The Uttar Pradesh government has the blood of 60 children on its hands. The saffron robes of its chief minister are tainted with the blot of incompetence, insensitivity and, as Noble laureate Kailash Satyarthi rightly says, the massacre of infants.
In any other country run by a sensitive and competent government, these 63 children could have been easily saved. Because they did not die of a sudden calamity or in a tragic incident that could not have been averted. Their murder was scripted and executed by the apathetic staff of the hospital and criminal dereliction of duty by everyone in the administrative hierarchy.
The sequence of events that led to the massacre of 60 children in Gorakhpur's Baba Raghav Das Medical College since 7 August is a damning indictment of the government machinery. First, it failed to pay the contractor who supplied liquid oxygen to the hospital, running up arrears in excess of over Rs 68 lakh, even when, as the supplier argued, the terms and conditions of the supply agreement said the pending amount would not exceed Rs 10 lakh.
Then, in spite of ultimatums from the supplier that the supply of liquid oxygen would be stopped, the hospital management did not make any arrangement to ensure its availability. The government and the hospital management did not act even when they were warned that the situation could become grave once the contractor pulls the plug.
In the end, the hospital was probably wilfully turned into a gas chamber for children, an asphyxiating hell where death was guaranteed by choking. This is murder by negligence, massacre by incompetence.
What is astounding is that the hospital falls in the karma bhoomi of the Uttar Pradesh chief minister, the saffron-clad, Hindutva pin-up Ajay Singh, aka, Yogi Adityanath. When Adityanath was anointed chief minister of the state, his fans sang impromptu paeans to his competence, wrote reams of odes to his work ethics. He was hailed as a 24X7 worker who had the entire constituency on his speed-dial. Obviously, the fan-boys don't know that the tag of the saviour of Hindutva doesn't count much when the lives of children are at stake. It requires real dedication, competence, swiftness of action and resolve, an alert mind and a sensitive heart that screams emergency when innocent lives are at stake.
The chief minister could have been given the benefit of doubt if the deaths were not in his own backyard. Or, if he were not aware of the incident. But, as the Indian Express reports, the chief minister had visited the hospital just two days ago — nine children died that day — and inspected its paediatric ward, the epicentre of the tragic deaths. According to the Indian Express, he had also inaugurated a 10-bed ICU, a six-bed Critical Care Unit and visited a ward meant for children infected with Japanese encephalitis virus, and cases of Acute Encephalitis Syndrome (AES).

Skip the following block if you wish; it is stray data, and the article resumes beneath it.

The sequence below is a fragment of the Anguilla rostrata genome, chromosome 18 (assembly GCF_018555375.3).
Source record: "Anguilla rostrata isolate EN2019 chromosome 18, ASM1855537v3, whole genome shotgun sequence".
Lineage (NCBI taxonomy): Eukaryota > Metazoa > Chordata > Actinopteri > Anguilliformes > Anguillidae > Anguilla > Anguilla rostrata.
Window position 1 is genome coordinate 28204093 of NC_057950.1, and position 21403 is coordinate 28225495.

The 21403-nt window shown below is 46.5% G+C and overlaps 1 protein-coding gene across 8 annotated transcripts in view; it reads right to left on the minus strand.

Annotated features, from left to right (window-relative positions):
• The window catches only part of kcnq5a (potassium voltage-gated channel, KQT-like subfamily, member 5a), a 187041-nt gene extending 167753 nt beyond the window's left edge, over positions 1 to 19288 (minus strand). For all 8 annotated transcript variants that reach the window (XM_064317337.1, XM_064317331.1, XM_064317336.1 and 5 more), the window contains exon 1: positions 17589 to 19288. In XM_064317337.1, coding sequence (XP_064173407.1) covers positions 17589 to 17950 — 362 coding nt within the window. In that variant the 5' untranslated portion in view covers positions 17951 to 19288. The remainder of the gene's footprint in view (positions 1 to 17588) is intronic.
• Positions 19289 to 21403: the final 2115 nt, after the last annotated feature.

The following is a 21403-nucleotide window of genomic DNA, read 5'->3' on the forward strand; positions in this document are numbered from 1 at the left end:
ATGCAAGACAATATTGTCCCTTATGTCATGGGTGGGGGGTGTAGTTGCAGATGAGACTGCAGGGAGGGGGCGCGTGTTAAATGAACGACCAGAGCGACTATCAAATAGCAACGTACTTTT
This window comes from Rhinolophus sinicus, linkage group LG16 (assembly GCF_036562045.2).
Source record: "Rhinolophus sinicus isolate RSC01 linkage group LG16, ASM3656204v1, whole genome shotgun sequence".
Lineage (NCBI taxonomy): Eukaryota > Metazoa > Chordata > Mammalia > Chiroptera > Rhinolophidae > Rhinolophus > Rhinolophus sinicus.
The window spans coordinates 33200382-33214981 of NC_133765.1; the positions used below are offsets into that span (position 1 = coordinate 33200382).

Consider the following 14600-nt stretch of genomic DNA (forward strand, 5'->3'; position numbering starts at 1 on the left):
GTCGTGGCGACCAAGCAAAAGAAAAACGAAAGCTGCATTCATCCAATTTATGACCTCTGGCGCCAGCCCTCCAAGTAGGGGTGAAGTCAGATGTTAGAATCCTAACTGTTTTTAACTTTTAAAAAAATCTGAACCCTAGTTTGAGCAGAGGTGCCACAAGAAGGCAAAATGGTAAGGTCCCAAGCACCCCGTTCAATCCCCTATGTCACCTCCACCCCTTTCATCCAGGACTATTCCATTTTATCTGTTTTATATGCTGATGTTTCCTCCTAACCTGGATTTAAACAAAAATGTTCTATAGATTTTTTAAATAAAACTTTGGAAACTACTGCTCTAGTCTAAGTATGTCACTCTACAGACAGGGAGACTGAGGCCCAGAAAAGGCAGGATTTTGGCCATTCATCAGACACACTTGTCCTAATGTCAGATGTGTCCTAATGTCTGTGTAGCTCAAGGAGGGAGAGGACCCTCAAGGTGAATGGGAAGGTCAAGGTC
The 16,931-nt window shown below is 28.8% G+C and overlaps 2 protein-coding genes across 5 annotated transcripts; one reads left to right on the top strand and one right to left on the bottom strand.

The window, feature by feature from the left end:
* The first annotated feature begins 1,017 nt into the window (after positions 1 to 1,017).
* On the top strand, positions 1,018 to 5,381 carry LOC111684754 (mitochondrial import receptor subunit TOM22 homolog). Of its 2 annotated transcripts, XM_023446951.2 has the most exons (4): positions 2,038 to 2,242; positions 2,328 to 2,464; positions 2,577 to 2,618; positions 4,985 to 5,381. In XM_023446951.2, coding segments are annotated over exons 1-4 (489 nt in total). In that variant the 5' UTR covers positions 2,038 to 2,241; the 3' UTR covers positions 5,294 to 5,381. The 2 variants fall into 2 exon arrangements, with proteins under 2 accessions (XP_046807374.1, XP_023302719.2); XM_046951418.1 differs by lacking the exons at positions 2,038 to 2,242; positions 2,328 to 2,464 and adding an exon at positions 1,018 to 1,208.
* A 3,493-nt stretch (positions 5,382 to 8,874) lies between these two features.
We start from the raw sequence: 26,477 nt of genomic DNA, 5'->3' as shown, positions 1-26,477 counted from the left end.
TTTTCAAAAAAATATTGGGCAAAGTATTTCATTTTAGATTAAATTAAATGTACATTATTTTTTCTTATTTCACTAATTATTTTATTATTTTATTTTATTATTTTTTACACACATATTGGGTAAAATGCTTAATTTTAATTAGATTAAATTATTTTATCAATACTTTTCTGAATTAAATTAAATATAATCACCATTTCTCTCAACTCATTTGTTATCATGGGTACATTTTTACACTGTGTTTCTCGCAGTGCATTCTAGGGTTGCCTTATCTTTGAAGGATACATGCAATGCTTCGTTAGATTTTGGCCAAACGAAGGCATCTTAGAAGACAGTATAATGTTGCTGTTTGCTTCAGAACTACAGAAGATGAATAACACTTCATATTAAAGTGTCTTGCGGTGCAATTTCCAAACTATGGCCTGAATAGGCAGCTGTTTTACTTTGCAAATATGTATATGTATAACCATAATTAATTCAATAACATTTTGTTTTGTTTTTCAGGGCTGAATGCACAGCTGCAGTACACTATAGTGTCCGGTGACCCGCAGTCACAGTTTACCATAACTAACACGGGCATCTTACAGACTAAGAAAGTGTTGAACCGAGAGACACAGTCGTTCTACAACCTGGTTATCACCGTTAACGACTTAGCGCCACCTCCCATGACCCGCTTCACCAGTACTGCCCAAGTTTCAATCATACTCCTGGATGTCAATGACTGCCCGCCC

The government's explanation that the chief minister was not aware of the crisis is either a plain lie or a damning indictment of Adityanath's work ethics. Are we expected to believe that the alleged epitome of competence and round-the-clock hard work doesn't even know what is going on in his backyard? Is the information system under the martinet whose very name reportedly sends a chill down the spine of his staff so weak that even tragedies of epic proportions stay out of the venerable Adityanath's ear-shots?
The tragedy in Gorakhpur, unfortunately, is a reminder of how some things never change in India. Even 70 years after Independence, hospitals are a mess, their finances are mismanaged and the government machinery is so callous that even clear warnings of an impending disaster do not force it into action.
Life is cheap. It can be sacrificed without a shred of remorse or penitence. The chalta hai attitude currently being showcased by the Uttar Pradesh government's explanations — false and misleading — and refusal to accept responsibility for the man-made tragedy remind us that though the colour of robes changes after elections, the blots on them remain the same.
In a milieu where hearts bleed only for cows, lynching is reserved only for people suspected of eating beef, transporting gau mata and chief ministers have a rapid action force only for saving bovines, it is difficult to believe the death of 60 children due to government incompetence would make anybody in the Uttar Pradesh hierarchy lose sleep. The game of assigning blames, spinning half-truths, shielding reputations has already begun. Soon, a scapegoat somewhere low in the hierarchy would be found and quietly punished. Or, better still, a natural cause would be assigned to these unnatural deaths.
To rephrase Shakespeare: What need we fear who knows it, when none can call our power to account? Yet who would have thought so many would have had so much blood on their hands?
Updated Date: Aug 13, 2017 12:11 PM